Foreign direct investment into China picked up in March, official figures showed Thursday, though outbound investment from the world's second-largest economy slowed sharply.
FDI rose 2.2 percent year-on-year last month to $12.4 billion, the commerce ministry said, an acceleration from February's 0.9 percent gain.
"Investment from major countries and regions in China was generally stable," the ministry said in a statement.
For the first three months of 2015, FDI gained 11.3 percent to $34.88 billion, the figures showed.
Overseas direct investment (ODI) increased 0.4 percent in March year-on-year to $8.39 billion, while for the first quarter it jumped 29.6 percent to $25.79 billion.
Both ODI and FDI exclude financial sectors.
China drew a total of $119.6 billion of FDI in 2014, while ODI surged to $102.9 billion, passing the $100 billion mark for the first time as Chinese companies seek opportunities abroad with economic growth slowing at home.
China's economy expanded 7.4 percent last year, the slowest since 1990, as authorities manage a makeover of the country's growth model they hope will place consumer demand at centre stage as opposed to big ticket investment projects.
The government said Wednesday the slowdown continued into this year as the economy expanded 7.0 percent in January-March, the worst quarterly result for six years.
The three-month increase in FDI was driven by a 30.5 percent year-on-year increase in investment from the European Union to $2.02 billion.
Investment from Britain and France each rose to $370 million, for gains of 40.0 percent and 258.7 percent respectively.
Investment from Saudi Arabia surged nearly 800 percent to $240 million, the ministry said, without giving an explanation.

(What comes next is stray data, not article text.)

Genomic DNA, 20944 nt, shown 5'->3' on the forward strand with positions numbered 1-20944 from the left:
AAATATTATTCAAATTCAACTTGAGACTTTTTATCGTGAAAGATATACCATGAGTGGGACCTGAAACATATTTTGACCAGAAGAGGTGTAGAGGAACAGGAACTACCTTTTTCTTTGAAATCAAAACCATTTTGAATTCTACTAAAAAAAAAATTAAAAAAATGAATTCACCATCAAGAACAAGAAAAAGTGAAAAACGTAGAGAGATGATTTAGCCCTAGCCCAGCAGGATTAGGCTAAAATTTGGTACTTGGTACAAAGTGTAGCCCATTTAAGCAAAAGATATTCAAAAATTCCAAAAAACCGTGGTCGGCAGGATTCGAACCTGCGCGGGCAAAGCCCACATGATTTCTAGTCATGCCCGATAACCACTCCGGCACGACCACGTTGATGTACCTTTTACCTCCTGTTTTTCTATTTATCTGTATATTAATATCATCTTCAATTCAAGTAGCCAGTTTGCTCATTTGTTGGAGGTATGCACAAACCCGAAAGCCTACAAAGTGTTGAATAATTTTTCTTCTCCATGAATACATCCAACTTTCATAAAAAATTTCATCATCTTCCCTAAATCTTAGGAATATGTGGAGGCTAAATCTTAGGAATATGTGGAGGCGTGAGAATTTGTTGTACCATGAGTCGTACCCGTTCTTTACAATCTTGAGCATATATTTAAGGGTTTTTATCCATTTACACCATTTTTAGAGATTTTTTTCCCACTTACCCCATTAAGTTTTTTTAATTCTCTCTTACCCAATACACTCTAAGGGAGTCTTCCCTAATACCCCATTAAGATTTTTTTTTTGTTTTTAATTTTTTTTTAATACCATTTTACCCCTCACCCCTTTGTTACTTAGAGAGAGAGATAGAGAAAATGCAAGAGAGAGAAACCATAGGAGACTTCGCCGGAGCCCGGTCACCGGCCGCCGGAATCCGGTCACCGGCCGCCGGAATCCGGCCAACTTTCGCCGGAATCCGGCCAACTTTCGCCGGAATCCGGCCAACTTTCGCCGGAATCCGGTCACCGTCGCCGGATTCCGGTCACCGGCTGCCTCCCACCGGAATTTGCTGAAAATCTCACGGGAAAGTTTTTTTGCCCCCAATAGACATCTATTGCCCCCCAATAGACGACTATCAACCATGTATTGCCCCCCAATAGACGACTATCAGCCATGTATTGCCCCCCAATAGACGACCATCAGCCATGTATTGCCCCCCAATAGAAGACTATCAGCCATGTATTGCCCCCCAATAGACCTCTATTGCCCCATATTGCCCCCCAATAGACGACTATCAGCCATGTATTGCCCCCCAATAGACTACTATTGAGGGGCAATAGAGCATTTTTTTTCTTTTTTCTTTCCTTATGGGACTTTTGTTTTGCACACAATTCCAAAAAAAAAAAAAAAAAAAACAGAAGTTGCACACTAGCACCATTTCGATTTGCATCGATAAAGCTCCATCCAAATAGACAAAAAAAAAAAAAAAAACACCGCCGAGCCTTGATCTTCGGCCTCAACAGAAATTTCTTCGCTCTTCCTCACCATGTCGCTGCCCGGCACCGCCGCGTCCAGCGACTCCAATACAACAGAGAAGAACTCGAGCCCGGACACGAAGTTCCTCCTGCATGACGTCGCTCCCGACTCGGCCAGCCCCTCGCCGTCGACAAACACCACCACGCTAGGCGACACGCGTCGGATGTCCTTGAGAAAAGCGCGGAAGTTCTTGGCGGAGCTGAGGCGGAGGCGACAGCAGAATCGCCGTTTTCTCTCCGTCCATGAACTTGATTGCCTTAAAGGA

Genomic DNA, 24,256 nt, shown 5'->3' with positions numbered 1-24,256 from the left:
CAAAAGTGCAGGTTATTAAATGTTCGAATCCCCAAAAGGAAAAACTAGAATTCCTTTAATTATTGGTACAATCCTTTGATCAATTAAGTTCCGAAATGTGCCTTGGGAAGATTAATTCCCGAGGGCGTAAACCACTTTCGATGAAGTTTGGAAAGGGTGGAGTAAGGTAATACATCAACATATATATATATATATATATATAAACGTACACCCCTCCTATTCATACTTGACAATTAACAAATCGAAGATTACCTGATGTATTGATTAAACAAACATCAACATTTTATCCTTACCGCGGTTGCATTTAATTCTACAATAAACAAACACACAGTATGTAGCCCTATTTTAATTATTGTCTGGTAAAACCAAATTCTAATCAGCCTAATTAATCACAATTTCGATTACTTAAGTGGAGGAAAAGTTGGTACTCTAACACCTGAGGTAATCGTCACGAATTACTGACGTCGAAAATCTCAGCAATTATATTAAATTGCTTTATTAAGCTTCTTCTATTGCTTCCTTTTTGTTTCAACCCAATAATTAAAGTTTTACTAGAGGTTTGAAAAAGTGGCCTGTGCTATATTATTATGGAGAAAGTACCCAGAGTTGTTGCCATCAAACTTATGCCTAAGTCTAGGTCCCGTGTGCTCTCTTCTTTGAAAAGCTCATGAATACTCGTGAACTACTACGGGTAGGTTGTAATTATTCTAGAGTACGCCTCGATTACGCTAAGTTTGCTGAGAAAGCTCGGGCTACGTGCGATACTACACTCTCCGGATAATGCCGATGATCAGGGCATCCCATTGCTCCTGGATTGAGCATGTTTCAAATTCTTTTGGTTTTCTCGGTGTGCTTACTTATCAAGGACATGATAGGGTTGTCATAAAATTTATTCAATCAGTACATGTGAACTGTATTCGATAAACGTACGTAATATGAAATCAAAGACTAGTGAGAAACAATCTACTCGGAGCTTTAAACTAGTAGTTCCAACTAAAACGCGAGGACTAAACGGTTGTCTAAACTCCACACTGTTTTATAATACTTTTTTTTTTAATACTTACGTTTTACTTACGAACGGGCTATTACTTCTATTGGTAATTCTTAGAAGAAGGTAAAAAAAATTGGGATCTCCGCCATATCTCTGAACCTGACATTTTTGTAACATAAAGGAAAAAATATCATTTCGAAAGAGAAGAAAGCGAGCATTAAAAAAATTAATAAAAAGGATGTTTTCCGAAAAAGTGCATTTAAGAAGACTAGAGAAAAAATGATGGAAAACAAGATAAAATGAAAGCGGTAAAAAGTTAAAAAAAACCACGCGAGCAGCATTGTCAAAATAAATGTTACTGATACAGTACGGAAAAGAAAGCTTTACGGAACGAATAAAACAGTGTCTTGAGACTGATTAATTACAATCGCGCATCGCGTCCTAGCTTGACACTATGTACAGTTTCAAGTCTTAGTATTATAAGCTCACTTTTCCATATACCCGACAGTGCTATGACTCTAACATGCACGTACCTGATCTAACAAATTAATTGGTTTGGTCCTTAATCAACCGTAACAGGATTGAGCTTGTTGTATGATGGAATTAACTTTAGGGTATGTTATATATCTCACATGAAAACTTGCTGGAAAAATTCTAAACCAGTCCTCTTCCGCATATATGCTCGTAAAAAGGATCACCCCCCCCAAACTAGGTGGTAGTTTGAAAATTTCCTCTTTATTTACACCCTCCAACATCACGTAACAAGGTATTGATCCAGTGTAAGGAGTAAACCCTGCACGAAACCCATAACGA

Investment from Japan, with which China is in a bitter dispute over territory and wartime history, fell 12.3 percent to $1.06 billion, the figures showed.
FDI from the United States dropped 40.4 percent to $620 million, while that from the ASEAN group of Southeast Asian countries fell 31.2 percent to $1.35 billion.
China's appeal as an investment destination has been declining in recent years owing to rising labour and land costs and competition from Southeast Asian countries such as Vietnam.
Foreign investors have also complained of issues such as China's chronic air pollution as well as official campaigns and investigations into their business practices.
Chinese first-quarter investment to the EU surged more than eight-fold to $3.54 billion, the ministry said, attributing the gain mainly to a $2.89 billion investment by state-owned oil giant China National Petroleum Corporation in the Netherlands, which was included in the February figures announced last month.
It said Chinese investment to ASEAN, Hong Kong, the US and Russia all gained, increasing 51.4 percent, 44.4 percent, 37.4 percent and 14.3 percent , respectively. The ministry did not provide totals.
Investment to Australia fell 66.3 percent, while that to Japan declined 16.7 percent, it said.
China has been actively acquiring foreign assets, particularly energy and resources, to power its economy, with firms encouraged to make overseas acquisitions to gain market access and international experience.